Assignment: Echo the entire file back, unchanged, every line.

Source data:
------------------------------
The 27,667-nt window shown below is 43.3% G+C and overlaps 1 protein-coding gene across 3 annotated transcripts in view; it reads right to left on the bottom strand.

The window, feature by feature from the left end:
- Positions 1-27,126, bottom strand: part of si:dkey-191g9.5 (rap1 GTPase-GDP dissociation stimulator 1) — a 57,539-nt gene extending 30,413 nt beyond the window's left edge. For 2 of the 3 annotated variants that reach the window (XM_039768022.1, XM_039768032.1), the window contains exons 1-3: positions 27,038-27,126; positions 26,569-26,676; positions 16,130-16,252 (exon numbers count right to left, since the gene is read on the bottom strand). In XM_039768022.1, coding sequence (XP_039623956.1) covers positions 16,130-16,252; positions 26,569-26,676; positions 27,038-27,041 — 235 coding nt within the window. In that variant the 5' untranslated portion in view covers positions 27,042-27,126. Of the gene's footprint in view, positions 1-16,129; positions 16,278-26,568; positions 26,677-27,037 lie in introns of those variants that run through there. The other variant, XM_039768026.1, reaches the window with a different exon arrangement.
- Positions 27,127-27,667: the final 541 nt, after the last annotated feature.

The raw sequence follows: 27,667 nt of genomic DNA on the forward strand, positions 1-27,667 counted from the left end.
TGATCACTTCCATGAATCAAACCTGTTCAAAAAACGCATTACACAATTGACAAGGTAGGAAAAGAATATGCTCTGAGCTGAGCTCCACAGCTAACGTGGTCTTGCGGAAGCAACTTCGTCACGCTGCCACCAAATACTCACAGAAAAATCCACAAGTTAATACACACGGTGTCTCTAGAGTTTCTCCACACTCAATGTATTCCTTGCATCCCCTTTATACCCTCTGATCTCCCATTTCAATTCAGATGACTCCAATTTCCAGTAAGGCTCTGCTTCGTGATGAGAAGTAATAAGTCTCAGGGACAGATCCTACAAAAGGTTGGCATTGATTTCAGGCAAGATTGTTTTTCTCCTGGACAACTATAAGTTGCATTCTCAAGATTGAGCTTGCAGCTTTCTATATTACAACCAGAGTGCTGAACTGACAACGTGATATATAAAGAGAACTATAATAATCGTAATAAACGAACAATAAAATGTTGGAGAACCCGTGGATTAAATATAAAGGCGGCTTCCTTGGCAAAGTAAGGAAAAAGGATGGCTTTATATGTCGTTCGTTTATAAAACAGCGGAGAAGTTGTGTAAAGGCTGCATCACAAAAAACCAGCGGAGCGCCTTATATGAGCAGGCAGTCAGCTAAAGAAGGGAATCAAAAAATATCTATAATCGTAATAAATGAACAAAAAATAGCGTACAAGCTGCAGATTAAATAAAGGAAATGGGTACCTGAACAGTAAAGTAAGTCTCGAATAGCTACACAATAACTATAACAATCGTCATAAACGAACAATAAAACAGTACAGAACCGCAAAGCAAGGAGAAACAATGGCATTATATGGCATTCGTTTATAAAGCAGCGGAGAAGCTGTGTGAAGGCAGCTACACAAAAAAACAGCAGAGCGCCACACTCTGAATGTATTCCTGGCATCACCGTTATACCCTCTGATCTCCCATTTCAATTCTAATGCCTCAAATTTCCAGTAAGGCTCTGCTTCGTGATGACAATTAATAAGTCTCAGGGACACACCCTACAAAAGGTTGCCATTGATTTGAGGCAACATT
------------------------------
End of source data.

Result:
The 27,667-nt window shown below is 43.3% G+C and overlaps 1 protein-coding gene across 3 annotated transcripts in view; it reads right to left on the bottom strand.

The window, feature by feature from the left end:
- Positions 1-27,126, bottom strand: part of si:dkey-191g9.5 (rap1 GTPase-GDP dissociation stimulator 1) — a 57,539-nt gene extending 30,413 nt beyond the window's left edge. For 2 of the 3 annotated variants that reach the window (XM_039768022.1, XM_039768032.1), the window contains exons 1-3: positions 27,038-27,126; positions 26,569-26,676; positions 16,130-16,252 (exon numbers count right to left, since the gene is read on the bottom strand). In XM_039768022.1, coding sequence (XP_039623956.1) covers positions 16,130-16,252; positions 26,569-26,676; positions 27,038-27,041 — 235 coding nt within the window. In that variant the 5' untranslated portion in view covers positions 27,042-27,126. Of the gene's footprint in view, positions 1-16,129; positions 16,278-26,568; positions 26,677-27,037 lie in introns of those variants that run through there. The other variant, XM_039768026.1, reaches the window with a different exon arrangement.
- Positions 27,127-27,667: the final 541 nt, after the last annotated feature.

The raw sequence follows: 27,667 nt of genomic DNA on the forward strand, positions 1-27,667 counted from the left end.
TGATCACTTCCATGAATCAAACCTGTTCAAAAAACGCATTACACAATTGACAAGGTAGGAAAAGAATATGCTCTGAGCTGAGCTCCACAGCTAACGTGGTCTTGCGGAAGCAACTTCGTCACGCTGCCACCAAATACTCACAGAAAAATCCACAAGTTAATACACACGGTGTCTCTAGAGTTTCTCCACACTCAATGTATTCCTTGCATCCCCTTTATACCCTCTGATCTCCCATTTCAATTCAGATGACTCCAATTTCCAGTAAGGCTCTGCTTCGTGATGAGAAGTAATAAGTCTCAGGGACAGATCCTACAAAAGGTTGGCATTGATTTCAGGCAAGATTGTTTTTCTCCTGGACAACTATAAGTTGCATTCTCAAGATTGAGCTTGCAGCTTTCTATATTACAACCAGAGTGCTGAACTGACAACGTGATATATAAAGAGAACTATAATAATCGTAATAAACGAACAATAAAATGTTGGAGAACCCGTGGATTAAATATAAAGGCGGCTTCCTTGGCAAAGTAAGGAAAAAGGATGGCTTTATATGTCGTTCGTTTATAAAACAGCGGAGAAGTTGTGTAAAGGCTGCATCACAAAAAACCAGCGGAGCGCCTTATATGAGCAGGCAGTCAGCTAAAGAAGGGAATCAAAAAATATCTATAATCGTAATAAATGAACAAAAAATAGCGTACAAGCTGCAGATTAAATAAAGGAAATGGGTACCTGAACAGTAAAGTAAGTCTCGAATAGCTACACAATAACTATAACAATCGTCATAAACGAACAATAAAACAGTACAGAACCGCAAAGCAAGGAGAAACAATGGCATTATATGGCATTCGTTTATAAAGCAGCGGAGAAGCTGTGTGAAGGCAGCTACACAAAAAAACAGCAGAGCGCCACACTCTGAATGTATTCCTGGCATCACCGTTATACCCTCTGATCTCCCATTTCAATTCTAATGCCTCAAATTTCCAGTAAGGCTCTGCTTCGTGATGACAATTAATAAGTCTCAGGGACACACCCTACAAAAGGTTGCCATTGATTTGAGGCAACATT